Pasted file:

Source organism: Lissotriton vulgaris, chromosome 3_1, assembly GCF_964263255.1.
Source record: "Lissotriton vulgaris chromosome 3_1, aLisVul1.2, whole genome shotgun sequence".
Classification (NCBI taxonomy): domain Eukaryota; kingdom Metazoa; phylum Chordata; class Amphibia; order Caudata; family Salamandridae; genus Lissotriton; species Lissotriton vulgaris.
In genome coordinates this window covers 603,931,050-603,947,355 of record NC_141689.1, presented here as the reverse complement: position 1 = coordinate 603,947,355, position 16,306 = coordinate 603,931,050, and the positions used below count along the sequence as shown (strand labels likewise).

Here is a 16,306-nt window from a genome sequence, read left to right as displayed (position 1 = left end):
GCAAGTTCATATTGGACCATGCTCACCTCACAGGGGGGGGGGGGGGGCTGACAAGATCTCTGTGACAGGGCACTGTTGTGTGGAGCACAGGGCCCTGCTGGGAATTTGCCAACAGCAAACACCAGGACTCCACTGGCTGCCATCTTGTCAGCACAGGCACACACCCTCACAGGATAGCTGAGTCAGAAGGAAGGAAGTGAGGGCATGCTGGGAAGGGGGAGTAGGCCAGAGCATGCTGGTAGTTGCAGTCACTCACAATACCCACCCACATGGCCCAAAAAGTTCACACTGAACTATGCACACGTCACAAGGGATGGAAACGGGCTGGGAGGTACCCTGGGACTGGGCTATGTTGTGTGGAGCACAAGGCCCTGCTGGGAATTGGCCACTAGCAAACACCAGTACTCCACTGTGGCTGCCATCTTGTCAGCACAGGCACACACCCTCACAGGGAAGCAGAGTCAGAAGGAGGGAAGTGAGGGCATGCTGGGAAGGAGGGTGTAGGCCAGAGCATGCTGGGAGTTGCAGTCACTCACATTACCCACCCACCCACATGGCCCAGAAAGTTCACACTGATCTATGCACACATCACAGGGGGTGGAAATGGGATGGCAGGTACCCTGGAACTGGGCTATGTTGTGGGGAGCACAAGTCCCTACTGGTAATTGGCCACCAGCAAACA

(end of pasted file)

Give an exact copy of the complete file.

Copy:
Source organism: Lissotriton vulgaris, chromosome 3_1, assembly GCF_964263255.1.
Source record: "Lissotriton vulgaris chromosome 3_1, aLisVul1.2, whole genome shotgun sequence".
Classification (NCBI taxonomy): domain Eukaryota; kingdom Metazoa; phylum Chordata; class Amphibia; order Caudata; family Salamandridae; genus Lissotriton; species Lissotriton vulgaris.
In genome coordinates this window covers 603,931,050-603,947,355 of record NC_141689.1, presented here as the reverse complement: position 1 = coordinate 603,947,355, position 16,306 = coordinate 603,931,050, and the positions used below count along the sequence as shown (strand labels likewise).

Here is a 16,306-nt window from a genome sequence, read left to right as displayed (position 1 = left end):
GCAAGTTCATATTGGACCATGCTCACCTCACAGGGGGGGGGGGGGGGCTGACAAGATCTCTGTGACAGGGCACTGTTGTGTGGAGCACAGGGCCCTGCTGGGAATTTGCCAACAGCAAACACCAGGACTCCACTGGCTGCCATCTTGTCAGCACAGGCACACACCCTCACAGGATAGCTGAGTCAGAAGGAAGGAAGTGAGGGCATGCTGGGAAGGGGGAGTAGGCCAGAGCATGCTGGTAGTTGCAGTCACTCACAATACCCACCCACATGGCCCAAAAAGTTCACACTGAACTATGCACACGTCACAAGGGATGGAAACGGGCTGGGAGGTACCCTGGGACTGGGCTATGTTGTGTGGAGCACAAGGCCCTGCTGGGAATTGGCCACTAGCAAACACCAGTACTCCACTGTGGCTGCCATCTTGTCAGCACAGGCACACACCCTCACAGGGAAGCAGAGTCAGAAGGAGGGAAGTGAGGGCATGCTGGGAAGGAGGGTGTAGGCCAGAGCATGCTGGGAGTTGCAGTCACTCACATTACCCACCCACCCACATGGCCCAGAAAGTTCACACTGATCTATGCACACATCACAGGGGGTGGAAATGGGATGGCAGGTACCCTGGAACTGGGCTATGTTGTGGGGAGCACAAGTCCCTACTGGTAATTGGCCACCAGCAAACA